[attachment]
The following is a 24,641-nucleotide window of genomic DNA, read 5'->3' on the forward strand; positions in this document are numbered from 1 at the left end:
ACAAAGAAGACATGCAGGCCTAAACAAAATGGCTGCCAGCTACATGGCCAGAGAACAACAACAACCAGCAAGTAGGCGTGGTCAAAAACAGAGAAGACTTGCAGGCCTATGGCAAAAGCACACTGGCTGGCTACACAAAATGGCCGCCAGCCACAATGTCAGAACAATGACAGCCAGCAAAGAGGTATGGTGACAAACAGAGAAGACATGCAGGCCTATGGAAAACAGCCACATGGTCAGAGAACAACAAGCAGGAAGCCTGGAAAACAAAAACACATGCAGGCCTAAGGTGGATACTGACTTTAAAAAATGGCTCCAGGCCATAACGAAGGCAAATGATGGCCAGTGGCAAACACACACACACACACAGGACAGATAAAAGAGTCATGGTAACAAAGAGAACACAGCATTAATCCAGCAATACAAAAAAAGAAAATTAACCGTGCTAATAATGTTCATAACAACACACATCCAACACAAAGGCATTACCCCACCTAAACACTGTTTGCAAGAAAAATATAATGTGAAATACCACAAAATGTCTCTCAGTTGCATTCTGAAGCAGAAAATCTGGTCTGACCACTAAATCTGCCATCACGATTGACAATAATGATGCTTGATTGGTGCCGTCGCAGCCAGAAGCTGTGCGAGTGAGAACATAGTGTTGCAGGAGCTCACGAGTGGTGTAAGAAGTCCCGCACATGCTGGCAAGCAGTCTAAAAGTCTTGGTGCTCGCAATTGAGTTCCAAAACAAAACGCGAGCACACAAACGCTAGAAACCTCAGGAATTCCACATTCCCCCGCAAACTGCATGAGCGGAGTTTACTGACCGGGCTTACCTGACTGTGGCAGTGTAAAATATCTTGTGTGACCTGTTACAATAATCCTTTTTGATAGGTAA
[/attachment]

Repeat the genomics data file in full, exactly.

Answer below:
The following is a 24,641-nucleotide window of genomic DNA, read 5'->3' on the forward strand; positions in this document are numbered from 1 at the left end:
ACAAAGAAGACATGCAGGCCTAAACAAAATGGCTGCCAGCTACATGGCCAGAGAACAACAACAACCAGCAAGTAGGCGTGGTCAAAAACAGAGAAGACTTGCAGGCCTATGGCAAAAGCACACTGGCTGGCTACACAAAATGGCCGCCAGCCACAATGTCAGAACAATGACAGCCAGCAAAGAGGTATGGTGACAAACAGAGAAGACATGCAGGCCTATGGAAAACAGCCACATGGTCAGAGAACAACAAGCAGGAAGCCTGGAAAACAAAAACACATGCAGGCCTAAGGTGGATACTGACTTTAAAAAATGGCTCCAGGCCATAACGAAGGCAAATGATGGCCAGTGGCAAACACACACACACACACAGGACAGATAAAAGAGTCATGGTAACAAAGAGAACACAGCATTAATCCAGCAATACAAAAAAAGAAAATTAACCGTGCTAATAATGTTCATAACAACACACATCCAACACAAAGGCATTACCCCACCTAAACACTGTTTGCAAGAAAAATATAATGTGAAATACCACAAAATGTCTCTCAGTTGCATTCTGAAGCAGAAAATCTGGTCTGACCACTAAATCTGCCATCACGATTGACAATAATGATGCTTGATTGGTGCCGTCGCAGCCAGAAGCTGTGCGAGTGAGAACATAGTGTTGCAGGAGCTCACGAGTGGTGTAAGAAGTCCCGCACATGCTGGCAAGCAGTCTAAAAGTCTTGGTGCTCGCAATTGAGTTCCAAAACAAAACGCGAGCACACAAACGCTAGAAACCTCAGGAATTCCACATTCCCCCGCAAACTGCATGAGCGGAGTTTACTGACCGGGCTTACCTGACTGTGGCAGTGTAAAATATCTTGTGTGACCTGTTACAATAATCCTTTTTGATAGGTAA